October 7, 2007

Paragon’s People (5 of 11)

Thread: Paragon

‘Alright, people, the blessing is over, let’s get on with it.’ The lecturer was a black smear upon the blazing plasma screen array behind her. Someone needed to turn the brilliance control down. The array displayed the lecture title ‘Equilibria?’ and a bullet point list of the slides to come.

The student prepared himself for a powernap of lecture duration: he leant forward, put one hand over his eyes and propped up a pen in his hand as if he were constantly poised to take notes. Beneath his pen lay the crude sketch of a nude woman. The image was passionless. He closed his eyes and entered darkness. His hangover was still with him, its fingers scratching and cleaving along synapses.

‘So we have spoken of the cycle of optimism and cynicism,’ the lecturer began. ‘When a society or culture is optimistic, it reaches out, explores its boundaries, pushes them constantly. The natural progression of this, of course, is to cast aside all rules and an optimistic civilisation will tend towards self-destruction and anarchy. During this period where rules are paid little more than lip-service, the arts and sciences leap forward. So – you pay for progress with societal disintegration.’ She rubbed her hands together in demonstration, pretending they were sticky and said, ‘People just don’t gel anymore. Independence is prized above everything else.’

The student opened his eyes and looked towards the lecturer, over the tired, wooden benches that filled the expanse of the lecture theatre. Around half the seats were vacant; he’d heard a suggestion that universities were having a harder time meeting their budgets due to a decline in numbers. Particularly in foreigners, a well-paying crowd.

On the screen, a swinging pendulum appeared.

‘But there is point when the citizens grow fearful of their own culture. They begin to crave order again, someone to tell people how to behave, someone to force them to roll along well-established grooves. Slowly, freedoms are offered up for sacrifice one by one, until the people are comfortable again. But this process is a pendulum, not a switch, and the culture swings too far in the other direction. It becomes cynical and harkens back to old-fashioned values. The way things used to be, which they never used to be.’

The pendulum slowed as it swept through the nadir of its arc.

He wondered if the lecturer prayed at morningten; the three ten’s were only really imposed on the students. Having missed so many lectures recently, he’d forgotten he liked the lecturer and what she had to say. There was always an element in her lectures that derided American culture, but subtle, easy to miss if you weren’t looking for it. Too much drinking and late-night sex – too many lectures missed. My God, what was he becoming?

‘Power is donated to the state until the state can take the remainder itself – and finally, the system controls the people instead of the other way around. Now the people are unhappy for a different reason, unable to express themselves, strapped to rules and regulations set by a special few. The pendulum finally starts heading back the other way; sometimes the extreme order will just burn itself out, but violent revolution can also do the job – often throwing the pendulum back into the embracing bosom of anarchy.’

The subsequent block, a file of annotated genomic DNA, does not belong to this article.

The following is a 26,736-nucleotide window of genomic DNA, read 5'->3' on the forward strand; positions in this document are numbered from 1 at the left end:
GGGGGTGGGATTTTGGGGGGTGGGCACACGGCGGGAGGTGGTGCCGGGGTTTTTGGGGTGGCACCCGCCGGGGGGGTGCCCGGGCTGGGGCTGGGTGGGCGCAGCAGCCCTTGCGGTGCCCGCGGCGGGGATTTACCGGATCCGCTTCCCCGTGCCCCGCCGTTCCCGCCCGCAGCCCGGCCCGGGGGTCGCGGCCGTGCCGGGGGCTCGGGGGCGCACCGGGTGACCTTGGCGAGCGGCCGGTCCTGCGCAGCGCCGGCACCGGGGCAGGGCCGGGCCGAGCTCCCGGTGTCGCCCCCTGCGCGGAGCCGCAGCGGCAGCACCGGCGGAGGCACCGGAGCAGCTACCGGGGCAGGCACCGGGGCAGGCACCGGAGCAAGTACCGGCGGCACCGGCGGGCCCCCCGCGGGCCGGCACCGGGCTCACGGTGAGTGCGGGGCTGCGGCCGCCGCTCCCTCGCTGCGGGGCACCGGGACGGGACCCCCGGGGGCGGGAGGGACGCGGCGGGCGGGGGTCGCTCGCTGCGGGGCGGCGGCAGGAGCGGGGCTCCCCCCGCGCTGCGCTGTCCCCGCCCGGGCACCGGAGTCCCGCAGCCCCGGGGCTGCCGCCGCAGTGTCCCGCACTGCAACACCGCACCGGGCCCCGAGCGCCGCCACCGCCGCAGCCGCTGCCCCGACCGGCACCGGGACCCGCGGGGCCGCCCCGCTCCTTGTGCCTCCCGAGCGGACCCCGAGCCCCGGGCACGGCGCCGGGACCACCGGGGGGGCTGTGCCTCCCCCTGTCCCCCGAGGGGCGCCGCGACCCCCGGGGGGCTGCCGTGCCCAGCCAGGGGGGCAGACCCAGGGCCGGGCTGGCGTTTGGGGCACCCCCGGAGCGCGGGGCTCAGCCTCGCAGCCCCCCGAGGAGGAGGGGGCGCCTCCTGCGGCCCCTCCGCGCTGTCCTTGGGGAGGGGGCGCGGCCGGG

The pendulum turned blood-red and then recoiled sharply from the right-side of the display as if kicked by an invisible foot. The lecturer should have added sound effects, the student thought, it would have been cooler. But Jesus, someone should turn the brightness down, it was hurting his eyes through the hangover haze.

‘And the cycle begins again. So – our question is, are we doomed to repeat this cycle of extremes again and again, or is this process swinging in shorter and shorter arcs, moving us towards a perfect equilibrium where liberty and order are carefully balanced?’

A perfect equilibrium. Could such a thing exist? Certainly the incumbent President resented individuality, but it had been going this way for a long time. The President wasn’t really to blame; he was just the manifestation of the people’s masochistic desire to be controlled and shepherded. The opportunity for the opportunistic had risen. The country needed something to counteract what was going on, an antidote, a neutralising agent. But what form could that agent take?

As the lecturer continued, someone passed the student a note from behind. He opened it, glancing behind to see the poet wink at him. The note said: ‘2nite same time/place. One Flew Over The Cuckoo’s Nest.’ He smiled to himself. New friends.

He then spotted that his nude sketch could be improved if the woman were bound. He scribbled lines around her as if the woman was being restrained by white straps of fabric, something like bandages.

She took on more life, became more alluring, her inked edges teasing and bleeding desire in black blotches across his notebook. He felt movement in his jeans and brand new ideas invade his mind.

Posted by: The Harbour Master @ 1813

2 Responses to “Paragon’s People (5 of 11)”

  1. Jennifer wrote on 8-Oct-2007 @ 1555:

    This is getting so naughty!


    I like!!


  2. Jennifer wrote on 8-Oct-2007 @ 1555:

    This is getting so naughty!


    I like!!


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